In the early sixth century, the king's gold crown ornaments were built to last. Several examples are on view at the Museum of Natural History, so delicately crafted that the tine droplets vibrate as you walk near the glass case. Nearby is the spectacular "Thousand Cranes" vase, largest existing masterpiece of inlaid celadon, the pale-green glazed ceramic style in vogue in the mid-12th century. And hanging in quieter carpeted rooms, stunning silk scrolls by the Confucian scholar-painters of the Yi Dynasty are long on bamboo: strong but bending with the wind.

"5,000 Years of Korean Art," the most comprehensive collection of Korean art objects to be shown in this country, graces the museum through September, while the museum's Learning Center offers a sampler of "Contemporary Korean-American Arts" and lectures, films, tours, dance and art demonstrations. Across the Mall, the Freer has arranged a modest roomful of its Korean collection to complement the main show, with a 14th-century Buddhist silk painting as the centerpiece.

At the National History museum's new Thomas Mellon Evans Gallery, crowns and jewelry recovered from fifth- and sixth-century royal tombs cap a dazzling collection of 30 gold works. Nearly a hundred ceramic pieces (from a 5,000-year-old neolithic vessel to the green celadons of the Koryo Dynasty), more than a score of Buddhist sculptures and half a hundred beautiful and symbolic paintings round out the show, aimed at familiarizing Americans with Korean arts. Texts offer snippets of Korean history and culture, with emphasis on the Buddhist influences in ritual vessels, urns and icons. As a geographic bridge between the Asian mainland and Japan, Korea adopted a range of artistic methods and styles, specifically borrowing Chinese themes in paintings. But the full and more natural figures, as in the famous "Seated Buddha of the Future," and inlaid pottery techniques are distinctly Korean innovations.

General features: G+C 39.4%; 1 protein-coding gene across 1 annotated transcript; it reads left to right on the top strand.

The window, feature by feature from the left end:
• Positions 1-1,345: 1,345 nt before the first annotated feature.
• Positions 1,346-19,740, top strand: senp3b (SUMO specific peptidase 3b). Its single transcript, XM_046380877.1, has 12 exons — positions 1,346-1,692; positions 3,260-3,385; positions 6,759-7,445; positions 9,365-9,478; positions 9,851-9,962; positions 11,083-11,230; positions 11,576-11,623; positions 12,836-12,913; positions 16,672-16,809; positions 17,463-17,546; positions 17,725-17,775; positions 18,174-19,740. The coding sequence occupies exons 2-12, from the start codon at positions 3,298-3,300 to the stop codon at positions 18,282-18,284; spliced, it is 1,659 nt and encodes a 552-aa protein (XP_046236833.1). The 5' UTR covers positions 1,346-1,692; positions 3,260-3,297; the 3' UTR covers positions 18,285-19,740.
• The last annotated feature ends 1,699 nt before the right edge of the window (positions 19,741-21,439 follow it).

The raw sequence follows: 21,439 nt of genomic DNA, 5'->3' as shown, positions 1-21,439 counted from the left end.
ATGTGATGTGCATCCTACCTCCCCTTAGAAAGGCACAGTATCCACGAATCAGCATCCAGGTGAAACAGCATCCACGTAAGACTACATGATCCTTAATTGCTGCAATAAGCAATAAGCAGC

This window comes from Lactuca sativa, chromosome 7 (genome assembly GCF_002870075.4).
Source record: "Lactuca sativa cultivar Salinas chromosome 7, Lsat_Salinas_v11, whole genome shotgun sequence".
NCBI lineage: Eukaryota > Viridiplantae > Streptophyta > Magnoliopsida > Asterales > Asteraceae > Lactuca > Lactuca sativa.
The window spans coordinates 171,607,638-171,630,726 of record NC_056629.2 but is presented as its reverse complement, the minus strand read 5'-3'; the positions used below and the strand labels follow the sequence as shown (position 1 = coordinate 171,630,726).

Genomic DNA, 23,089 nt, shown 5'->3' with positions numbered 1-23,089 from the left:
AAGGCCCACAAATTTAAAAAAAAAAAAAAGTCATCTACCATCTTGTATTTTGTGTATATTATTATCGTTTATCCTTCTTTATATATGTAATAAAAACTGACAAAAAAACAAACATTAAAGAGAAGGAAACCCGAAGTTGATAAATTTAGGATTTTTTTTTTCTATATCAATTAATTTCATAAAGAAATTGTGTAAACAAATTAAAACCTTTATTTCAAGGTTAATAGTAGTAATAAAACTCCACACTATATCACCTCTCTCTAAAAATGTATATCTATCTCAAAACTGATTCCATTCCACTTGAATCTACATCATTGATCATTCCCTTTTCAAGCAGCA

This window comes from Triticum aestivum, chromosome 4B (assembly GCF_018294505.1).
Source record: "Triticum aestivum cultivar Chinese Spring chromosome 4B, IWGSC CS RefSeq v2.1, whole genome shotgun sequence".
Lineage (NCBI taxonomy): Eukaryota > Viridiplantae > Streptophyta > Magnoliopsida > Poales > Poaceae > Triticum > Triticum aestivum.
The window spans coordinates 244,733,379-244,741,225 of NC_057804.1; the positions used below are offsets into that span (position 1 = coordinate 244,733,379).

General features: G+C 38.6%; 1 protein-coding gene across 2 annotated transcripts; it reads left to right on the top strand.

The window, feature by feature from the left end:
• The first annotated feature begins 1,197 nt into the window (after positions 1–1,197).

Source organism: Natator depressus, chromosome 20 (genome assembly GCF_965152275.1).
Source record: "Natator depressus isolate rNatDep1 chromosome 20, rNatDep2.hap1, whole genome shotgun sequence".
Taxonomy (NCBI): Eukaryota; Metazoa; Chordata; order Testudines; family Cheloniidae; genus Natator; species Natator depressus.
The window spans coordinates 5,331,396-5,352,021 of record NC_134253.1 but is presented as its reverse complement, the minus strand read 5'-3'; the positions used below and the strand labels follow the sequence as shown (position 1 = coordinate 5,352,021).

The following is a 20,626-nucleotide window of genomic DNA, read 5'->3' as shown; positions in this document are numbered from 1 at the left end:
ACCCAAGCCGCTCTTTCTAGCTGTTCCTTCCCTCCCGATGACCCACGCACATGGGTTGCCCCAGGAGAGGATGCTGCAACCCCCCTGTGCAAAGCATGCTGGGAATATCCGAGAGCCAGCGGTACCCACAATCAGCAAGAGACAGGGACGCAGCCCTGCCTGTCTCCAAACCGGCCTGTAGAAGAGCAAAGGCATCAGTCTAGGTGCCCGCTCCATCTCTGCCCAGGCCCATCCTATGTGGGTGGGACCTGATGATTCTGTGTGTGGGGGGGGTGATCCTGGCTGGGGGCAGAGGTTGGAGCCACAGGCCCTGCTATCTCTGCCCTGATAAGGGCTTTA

In conjunction with the show, Korean weekend activities begin Friday through Sunday with Madame Hee-jin Kim, national "Living Cultural Treasure" of Korea, demonstrating the making of ornamental silk knots and cords at 11 and 2 on the museum's third floor.

On following weekends, there'll be more demonstrations by Madame Kim and Shaman ritual and masked dances next weekend, as well as daily brush painting, calligraphy, woodworking and pottery demonstrations; in mid-August Korean court and folk dances, the Korean Broadcasting Dance Troupe, pottery, brush painting, calligraphy and woodworking demonstrations, and Korean martial arts at 1 in the Sculpture Garden; and in September, performances of traditional Korean court and folk dances.

5,000 YEARS OF KOREAN ART -- At the Museum of Natural History through September 30.; KOREAN ART -- At the Freer Gallery of Art through September 15. Daily, 10 to 5:30.